Her new space will be 4,000 square feet, which is about 20 percent more than what she has now.

“So we can grow and be a better store and offer new lines and offer more of some lines that we have,” Cooper says.

College Hill Cleaners also is moving. It’s taking 1,300 square feet where Origins used to be and will have a new after-hours box for customers to drop off items needing cleaning.

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Versona Accessories opens in Bradley Fair

WICHITA — Versona Accessories opens Thursday in 7,500 square feet next to Fresh Market at Bradley Fair.

In November, Have You Heard? reported that the store would take the last of the former Ultimate Electronics space.

Versona, which is owned by North Carolina-based CATO Corp., sells jewelry, sunglasses, handbags, scarves, belts, footwear and hair accessories.

There are about a couple of dozen of the stores nationally.

Versona joins Fresh Market, Soma Intimates and Apricot Lane Boutique as new additions to Bradley Fair in the last year.

Also, Howard’s Optique relocated next to Sephora to make room for another new tenant.

This has been a much-wanted store for Bradley Fair and a certain segment of the shopping market, and shoppers won’t have to wait much longer. Keep an eye on this space in the next week or two for the news.

Cocoa Dolce Artisan Chocolates expanding into its first nonchocolate line: macarons

Pastry chef Kelly Peterson prepares a pan of macarons for baking.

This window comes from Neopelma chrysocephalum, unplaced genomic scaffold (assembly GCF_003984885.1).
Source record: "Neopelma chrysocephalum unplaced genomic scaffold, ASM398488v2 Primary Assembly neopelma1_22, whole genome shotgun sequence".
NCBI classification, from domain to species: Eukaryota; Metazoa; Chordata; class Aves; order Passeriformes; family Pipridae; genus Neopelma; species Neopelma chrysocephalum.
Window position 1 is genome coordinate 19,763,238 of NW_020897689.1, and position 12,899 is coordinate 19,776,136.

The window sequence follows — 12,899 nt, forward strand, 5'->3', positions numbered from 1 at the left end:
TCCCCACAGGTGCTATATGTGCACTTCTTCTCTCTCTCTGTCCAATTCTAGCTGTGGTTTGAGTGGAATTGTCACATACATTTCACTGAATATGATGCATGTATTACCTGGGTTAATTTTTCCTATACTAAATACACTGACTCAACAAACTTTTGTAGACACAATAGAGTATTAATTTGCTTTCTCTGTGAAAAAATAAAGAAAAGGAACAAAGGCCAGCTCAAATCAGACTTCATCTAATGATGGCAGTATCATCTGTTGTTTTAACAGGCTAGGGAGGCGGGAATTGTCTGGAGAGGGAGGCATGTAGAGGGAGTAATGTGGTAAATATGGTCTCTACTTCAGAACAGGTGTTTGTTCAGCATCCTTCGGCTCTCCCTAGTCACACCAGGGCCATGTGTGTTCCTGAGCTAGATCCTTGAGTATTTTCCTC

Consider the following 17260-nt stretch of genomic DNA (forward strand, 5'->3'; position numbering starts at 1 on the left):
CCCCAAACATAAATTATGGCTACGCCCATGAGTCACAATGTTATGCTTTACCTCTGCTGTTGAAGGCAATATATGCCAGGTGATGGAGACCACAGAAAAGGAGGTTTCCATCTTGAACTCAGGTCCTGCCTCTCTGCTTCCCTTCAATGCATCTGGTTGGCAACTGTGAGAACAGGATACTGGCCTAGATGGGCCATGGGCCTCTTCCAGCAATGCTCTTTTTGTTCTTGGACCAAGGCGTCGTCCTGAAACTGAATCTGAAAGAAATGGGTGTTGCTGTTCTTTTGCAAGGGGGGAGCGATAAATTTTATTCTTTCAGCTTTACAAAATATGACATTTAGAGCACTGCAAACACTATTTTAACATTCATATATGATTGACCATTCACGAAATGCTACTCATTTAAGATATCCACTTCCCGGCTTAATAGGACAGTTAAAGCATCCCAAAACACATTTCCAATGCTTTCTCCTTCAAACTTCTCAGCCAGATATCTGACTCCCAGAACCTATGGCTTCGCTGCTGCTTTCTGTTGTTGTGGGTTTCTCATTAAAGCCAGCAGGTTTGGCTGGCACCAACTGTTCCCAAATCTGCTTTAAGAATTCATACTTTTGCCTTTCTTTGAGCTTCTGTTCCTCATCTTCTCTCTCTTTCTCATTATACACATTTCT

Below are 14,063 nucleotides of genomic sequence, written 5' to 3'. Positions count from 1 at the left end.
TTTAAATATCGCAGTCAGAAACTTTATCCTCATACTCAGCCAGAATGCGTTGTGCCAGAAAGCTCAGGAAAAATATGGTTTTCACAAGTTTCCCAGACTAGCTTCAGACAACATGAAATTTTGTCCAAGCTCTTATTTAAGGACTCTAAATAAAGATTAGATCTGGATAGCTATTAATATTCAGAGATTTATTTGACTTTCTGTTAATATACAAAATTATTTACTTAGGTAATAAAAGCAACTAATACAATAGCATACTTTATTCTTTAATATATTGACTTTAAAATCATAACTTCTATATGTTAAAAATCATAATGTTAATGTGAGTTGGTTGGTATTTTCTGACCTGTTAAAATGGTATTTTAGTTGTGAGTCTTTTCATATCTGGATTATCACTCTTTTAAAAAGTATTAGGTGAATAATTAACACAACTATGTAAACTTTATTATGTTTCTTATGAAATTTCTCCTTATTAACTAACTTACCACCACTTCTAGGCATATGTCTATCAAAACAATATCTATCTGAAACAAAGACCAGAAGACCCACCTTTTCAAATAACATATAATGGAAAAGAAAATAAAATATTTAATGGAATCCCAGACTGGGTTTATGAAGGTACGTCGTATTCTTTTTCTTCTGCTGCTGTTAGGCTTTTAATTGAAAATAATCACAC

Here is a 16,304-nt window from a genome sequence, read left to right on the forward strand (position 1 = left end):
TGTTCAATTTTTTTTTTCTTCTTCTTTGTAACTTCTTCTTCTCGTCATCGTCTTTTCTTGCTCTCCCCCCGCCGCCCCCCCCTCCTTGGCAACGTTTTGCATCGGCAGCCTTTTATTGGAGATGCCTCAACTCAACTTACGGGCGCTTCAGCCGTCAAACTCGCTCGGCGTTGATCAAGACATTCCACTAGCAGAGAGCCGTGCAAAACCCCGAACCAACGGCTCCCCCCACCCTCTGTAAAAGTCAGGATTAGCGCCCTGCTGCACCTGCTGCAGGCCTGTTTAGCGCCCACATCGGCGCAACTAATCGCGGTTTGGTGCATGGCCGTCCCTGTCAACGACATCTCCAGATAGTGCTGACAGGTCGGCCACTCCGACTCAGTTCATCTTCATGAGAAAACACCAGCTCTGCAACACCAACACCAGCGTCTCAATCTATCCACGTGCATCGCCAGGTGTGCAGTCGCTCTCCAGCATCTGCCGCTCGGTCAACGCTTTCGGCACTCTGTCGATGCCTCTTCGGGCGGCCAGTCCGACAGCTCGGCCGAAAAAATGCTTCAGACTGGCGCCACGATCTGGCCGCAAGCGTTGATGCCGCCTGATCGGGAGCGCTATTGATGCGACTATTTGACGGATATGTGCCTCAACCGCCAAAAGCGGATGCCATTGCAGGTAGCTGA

WICHITA — If Beth Tully’s Cocoa Dolce Artisan Chocolates was in Europe instead of Kansas, she likely would already be selling macarons.

Tully calls the French pastry a “classic European chocolatier product,” and she’s going to add it to her Bradley Fair store beginning Wednesday.

“I’m always trying to figure out what we can do in that space to make it more interesting,” Tully says.

It’s her first foray into a nonchocolate offering.

“They’re really different than most pastries,” Tully says.

She’s hired pastry chef Kelly Peterson, who used to have Velvet Cream Bakery, to help her create the macarons.

“I’m mainly the taster,” Tully says.

Peterson says macarons, which are pronounced with a long ‘o,’ have a silent “s” and are not to be confused with macaroons, are particularly tricky to make.

She says everything is mixed by hand, and a chef must be careful not to mix the meringue too long or hold the pastry bag at the wrong angle or the macarons don’t turn out correctly. The oven temperature and the amount of time the pastries sit before going into the oven must be exact as well.

Tully says she’s been seeing the pastries at specialty food shows for several years and been intrigued.

“I said, ‘Oh, my god, I’ll have to do these.’”

Then she heard how difficult they are to make.

“It’s like, ‘Bring it on, and let’s try it and see.’”